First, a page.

Qatar Reverses Course, Bans Alcohol Sales From Stadiums 2 Days Before World Cup Begins

(Photo by PATRICK T. FALLON/AFP via Getty Images)

Andrew Powell Contributor
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Two days before the start of the 2022 World Cup, Qatar has banned alcohol from being sold in and around stadiums, according to a Nov. 18 announcement from organizers of the event.

With the ruling, it appears authorities in Qatar have overridden FIFA — the global governing body in the world of soccer — as well as Budweiser, a longtime sponsor for FIFA.

Qatar previously had a deal with both FIFA and Budweiser where beer could be sold within stadium compounds, as well as around the perimeter of arenas, but not in actual concourses. FIFA has allowed the sale of alcohol at its World Cups since the 1980s. For Islam nation Qatar, “Alcohol is not part of local culture, but hospitality is,” according to the country’s World Cup cultural awareness guide.

The push-back from Qatari government officials began earlier in November, when they originally declared outdoor beer tents had to be moved to locations that aren’t as conspicuous, The New York Times (NYT) reported. FIFA complied with the demands, which reportedly came from Qatar’s royal family before being carried out by the government-adjoining organizing committee. (RELATED: Qatar Is Booking World Cup Fans In Shipping Containers For Over $200 Per Night)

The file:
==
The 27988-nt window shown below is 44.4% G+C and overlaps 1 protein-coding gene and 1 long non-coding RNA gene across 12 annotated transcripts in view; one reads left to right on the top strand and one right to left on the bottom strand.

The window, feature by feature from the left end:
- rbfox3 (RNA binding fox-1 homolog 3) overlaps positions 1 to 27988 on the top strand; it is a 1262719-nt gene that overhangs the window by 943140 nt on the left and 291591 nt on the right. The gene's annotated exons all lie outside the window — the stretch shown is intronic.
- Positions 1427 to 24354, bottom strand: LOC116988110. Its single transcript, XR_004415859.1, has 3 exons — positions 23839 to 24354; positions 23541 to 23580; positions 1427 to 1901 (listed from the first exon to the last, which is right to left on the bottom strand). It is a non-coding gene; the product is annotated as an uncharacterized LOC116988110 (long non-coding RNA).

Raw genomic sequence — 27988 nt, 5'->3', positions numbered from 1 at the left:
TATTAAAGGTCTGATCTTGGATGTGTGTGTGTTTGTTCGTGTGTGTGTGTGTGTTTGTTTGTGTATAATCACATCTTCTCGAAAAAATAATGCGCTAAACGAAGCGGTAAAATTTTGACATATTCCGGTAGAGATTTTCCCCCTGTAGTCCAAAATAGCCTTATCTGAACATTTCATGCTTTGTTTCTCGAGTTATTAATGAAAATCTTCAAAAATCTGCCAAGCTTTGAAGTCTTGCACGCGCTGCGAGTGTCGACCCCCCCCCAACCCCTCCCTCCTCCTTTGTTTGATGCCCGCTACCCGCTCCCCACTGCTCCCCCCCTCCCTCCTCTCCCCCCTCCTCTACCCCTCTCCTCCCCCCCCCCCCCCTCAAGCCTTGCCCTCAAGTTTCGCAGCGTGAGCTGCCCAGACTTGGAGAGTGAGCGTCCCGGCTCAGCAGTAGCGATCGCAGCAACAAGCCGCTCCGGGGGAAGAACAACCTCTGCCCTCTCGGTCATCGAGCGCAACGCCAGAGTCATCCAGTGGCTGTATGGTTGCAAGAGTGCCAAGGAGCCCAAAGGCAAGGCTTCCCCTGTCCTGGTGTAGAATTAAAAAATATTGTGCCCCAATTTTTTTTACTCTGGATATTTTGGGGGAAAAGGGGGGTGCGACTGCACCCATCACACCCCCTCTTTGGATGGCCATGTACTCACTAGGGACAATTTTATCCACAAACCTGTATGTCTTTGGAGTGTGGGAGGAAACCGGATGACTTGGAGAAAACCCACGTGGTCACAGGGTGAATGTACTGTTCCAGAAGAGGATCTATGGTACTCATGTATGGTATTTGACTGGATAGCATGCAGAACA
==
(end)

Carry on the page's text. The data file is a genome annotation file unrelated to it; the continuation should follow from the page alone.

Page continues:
Qatar then made another move two days before the start of the World Cup, banning alcohol sales altogether from “stadium perimeters.” In its statement, FIFA wrote the choice to “remov[e] sales points of beer from … stadium perimeters” was made “following discussions between host country authorities and FIFA.”

FIFA has now found itself in a position post-ban where they might have to re-work their contract with Budweiser, the NYT continued. FIFA wrote in its statement the company is thankful for the “understanding and continuous support” from AB InBev, which is the parent company of Budweiser.

In a since-deleted tweet Nov. 18, Budweiser reportedly wrote, “Well, this is awkward…” The company would then go on to say in a statement that “Some of the planned stadium activations cannot move forward due to circumstances beyond our control,” according to WION.

Fans will still be able to drink alcohol at the event, though it will only be available at FIFA’s official fan festival, according to Qatar’s cultural awareness guide. Only non-alcoholic beer will be sold by Budweiser inside the stadiums, according to Reuters.

In Qatar, both public consumption of alcohol and public intoxication are illegal, according to TIME. Restaurants, bars and hotels with licenses are permitted to serve alcohol to those of drinking age.